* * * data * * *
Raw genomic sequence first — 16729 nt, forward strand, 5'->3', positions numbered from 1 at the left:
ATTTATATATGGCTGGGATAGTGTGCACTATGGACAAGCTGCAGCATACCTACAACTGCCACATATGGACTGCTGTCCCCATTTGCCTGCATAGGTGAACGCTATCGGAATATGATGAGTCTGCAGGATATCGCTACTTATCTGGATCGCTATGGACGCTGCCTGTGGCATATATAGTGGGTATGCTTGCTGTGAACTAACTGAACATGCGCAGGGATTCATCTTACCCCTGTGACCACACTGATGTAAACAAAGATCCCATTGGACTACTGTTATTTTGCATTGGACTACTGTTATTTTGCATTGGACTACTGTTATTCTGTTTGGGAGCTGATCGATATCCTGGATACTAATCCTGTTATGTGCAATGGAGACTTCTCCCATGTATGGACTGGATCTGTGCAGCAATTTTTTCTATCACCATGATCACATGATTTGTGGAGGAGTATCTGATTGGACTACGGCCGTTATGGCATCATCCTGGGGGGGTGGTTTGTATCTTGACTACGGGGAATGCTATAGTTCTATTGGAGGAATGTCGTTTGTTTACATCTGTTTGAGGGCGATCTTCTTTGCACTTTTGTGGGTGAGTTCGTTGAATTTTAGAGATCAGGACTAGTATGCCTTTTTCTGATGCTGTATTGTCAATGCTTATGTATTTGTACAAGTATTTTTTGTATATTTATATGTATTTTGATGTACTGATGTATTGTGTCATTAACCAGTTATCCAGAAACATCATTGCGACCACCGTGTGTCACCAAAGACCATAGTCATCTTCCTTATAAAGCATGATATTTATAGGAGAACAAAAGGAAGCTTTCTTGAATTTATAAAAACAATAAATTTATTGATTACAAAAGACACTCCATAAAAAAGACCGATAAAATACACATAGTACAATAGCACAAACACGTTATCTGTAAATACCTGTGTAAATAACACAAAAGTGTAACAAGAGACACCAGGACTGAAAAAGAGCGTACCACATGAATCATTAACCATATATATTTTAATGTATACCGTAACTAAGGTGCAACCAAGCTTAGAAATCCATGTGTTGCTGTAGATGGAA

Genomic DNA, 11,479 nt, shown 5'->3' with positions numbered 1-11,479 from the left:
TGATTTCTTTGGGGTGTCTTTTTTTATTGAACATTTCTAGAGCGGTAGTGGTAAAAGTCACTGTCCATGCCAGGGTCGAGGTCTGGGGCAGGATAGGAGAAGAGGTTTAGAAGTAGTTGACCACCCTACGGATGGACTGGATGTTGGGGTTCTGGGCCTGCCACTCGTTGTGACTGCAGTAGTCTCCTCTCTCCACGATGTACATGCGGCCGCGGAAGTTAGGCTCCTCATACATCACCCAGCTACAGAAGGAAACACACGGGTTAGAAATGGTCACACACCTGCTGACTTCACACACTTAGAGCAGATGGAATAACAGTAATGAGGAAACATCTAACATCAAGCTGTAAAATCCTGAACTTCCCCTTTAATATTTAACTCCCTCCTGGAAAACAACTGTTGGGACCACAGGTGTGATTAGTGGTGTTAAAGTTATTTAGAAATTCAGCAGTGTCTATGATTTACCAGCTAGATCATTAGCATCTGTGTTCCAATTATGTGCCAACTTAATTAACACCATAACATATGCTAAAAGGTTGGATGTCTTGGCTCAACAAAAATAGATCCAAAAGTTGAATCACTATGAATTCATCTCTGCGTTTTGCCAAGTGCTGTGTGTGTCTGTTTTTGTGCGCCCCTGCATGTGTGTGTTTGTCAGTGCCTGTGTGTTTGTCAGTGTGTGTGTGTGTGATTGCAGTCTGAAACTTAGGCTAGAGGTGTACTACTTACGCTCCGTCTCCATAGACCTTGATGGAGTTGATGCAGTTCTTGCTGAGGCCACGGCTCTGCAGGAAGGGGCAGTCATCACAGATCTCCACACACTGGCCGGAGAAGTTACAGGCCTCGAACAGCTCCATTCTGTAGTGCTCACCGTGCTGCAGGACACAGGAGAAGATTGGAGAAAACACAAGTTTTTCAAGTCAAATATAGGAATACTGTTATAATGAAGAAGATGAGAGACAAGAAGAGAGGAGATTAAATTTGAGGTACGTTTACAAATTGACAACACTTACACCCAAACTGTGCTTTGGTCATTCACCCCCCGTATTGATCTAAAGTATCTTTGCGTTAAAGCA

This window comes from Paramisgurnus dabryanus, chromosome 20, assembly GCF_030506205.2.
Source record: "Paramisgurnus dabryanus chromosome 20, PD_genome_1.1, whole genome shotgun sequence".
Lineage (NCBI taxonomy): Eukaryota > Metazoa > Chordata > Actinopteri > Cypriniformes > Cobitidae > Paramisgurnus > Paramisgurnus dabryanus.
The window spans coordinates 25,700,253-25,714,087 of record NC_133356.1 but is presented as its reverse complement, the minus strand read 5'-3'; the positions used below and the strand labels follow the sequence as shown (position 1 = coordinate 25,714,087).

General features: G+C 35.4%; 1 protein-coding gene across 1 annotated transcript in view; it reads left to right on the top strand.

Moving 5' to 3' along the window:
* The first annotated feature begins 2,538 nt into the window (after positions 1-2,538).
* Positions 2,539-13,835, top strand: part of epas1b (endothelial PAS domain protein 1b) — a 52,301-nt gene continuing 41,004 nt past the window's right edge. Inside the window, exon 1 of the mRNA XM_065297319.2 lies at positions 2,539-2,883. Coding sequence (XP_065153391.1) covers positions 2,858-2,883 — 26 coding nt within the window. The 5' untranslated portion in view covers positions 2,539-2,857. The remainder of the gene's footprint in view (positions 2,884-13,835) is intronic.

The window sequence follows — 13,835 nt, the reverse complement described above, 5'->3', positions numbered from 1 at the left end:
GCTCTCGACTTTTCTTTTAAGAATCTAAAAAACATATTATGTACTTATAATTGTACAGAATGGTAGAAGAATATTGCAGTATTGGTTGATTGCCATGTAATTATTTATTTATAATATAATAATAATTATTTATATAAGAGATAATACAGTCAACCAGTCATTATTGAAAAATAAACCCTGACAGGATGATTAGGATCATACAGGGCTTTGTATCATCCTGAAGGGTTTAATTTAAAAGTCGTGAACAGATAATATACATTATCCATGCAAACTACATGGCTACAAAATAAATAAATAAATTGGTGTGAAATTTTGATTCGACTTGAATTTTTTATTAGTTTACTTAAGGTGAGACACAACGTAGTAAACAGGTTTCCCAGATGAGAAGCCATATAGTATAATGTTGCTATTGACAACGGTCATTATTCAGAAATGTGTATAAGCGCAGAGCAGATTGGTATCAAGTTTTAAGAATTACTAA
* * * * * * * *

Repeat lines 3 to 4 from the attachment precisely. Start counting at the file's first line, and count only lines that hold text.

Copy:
Genomic DNA, 11,479 nt, shown 5'->3' with positions numbered 1-11,479 from the left:
TGATTTCTTTGGGGTGTCTTTTTTTATTGAACATTTCTAGAGCGGTAGTGGTAAAAGTCACTGTCCATGCCAGGGTCGAGGTCTGGGGCAGGATAGGAGAAGAGGTTTAGAAGTAGTTGACCACCCTACGGATGGACTGGATGTTGGGGTTCTGGGCCTGCCACTCGTTGTGACTGCAGTAGTCTCCTCTCTCCACGATGTACATGCGGCCGCGGAAGTTAGGCTCCTCATACATCACCCAGCTACAGAAGGAAACACACGGGTTAGAAATGGTCACACACCTGCTGACTTCACACACTTAGAGCAGATGGAATAACAGTAATGAGGAAACATCTAACATCAAGCTGTAAAATCCTGAACTTCCCCTTTAATATTTAACTCCCTCCTGGAAAACAACTGTTGGGACCACAGGTGTGATTAGTGGTGTTAAAGTTATTTAGAAATTCAGCAGTGTCTATGATTTACCAGCTAGATCATTAGCATCTGTGTTCCAATTATGTGCCAACTTAATTAACACCATAACATATGCTAAAAGGTTGGATGTCTTGGCTCAACAAAAATAGATCCAAAAGTTGAATCACTATGAATTCATCTCTGCGTTTTGCCAAGTGCTGTGTGTGTCTGTTTTTGTGCGCCCCTGCATGTGTGTGTTTGTCAGTGCCTGTGTGTTTGTCAGTGTGTGTGTGTGTGATTGCAGTCTGAAACTTAGGCTAGAGGTGTACTACTTACGCTCCGTCTCCATAGACCTTGATGGAGTTGATGCAGTTCTTGCTGAGGCCACGGCTCTGCAGGAAGGGGCAGTCATCACAGATCTCCACACACTGGCCGGAGAAGTTACAGGCCTCGAACAGCTCCATTCTGTAGTGCTCACCGTGCTGCAGGACACAGGAGAAGATTGGAGAAAACACAAGTTTTTCAAGTCAAATATAGGAATACTGTTATAATGAAGAAGATGAGAGACAAGAAGAGAGGAGATTAAATTTGAGGTACGTTTACAAATTGACAACACTTACACCCAAACTGTGCTTTGGTCATTCACCCCCCGTATTGATCTAAAGTATCTTTGCGTTAAAGCA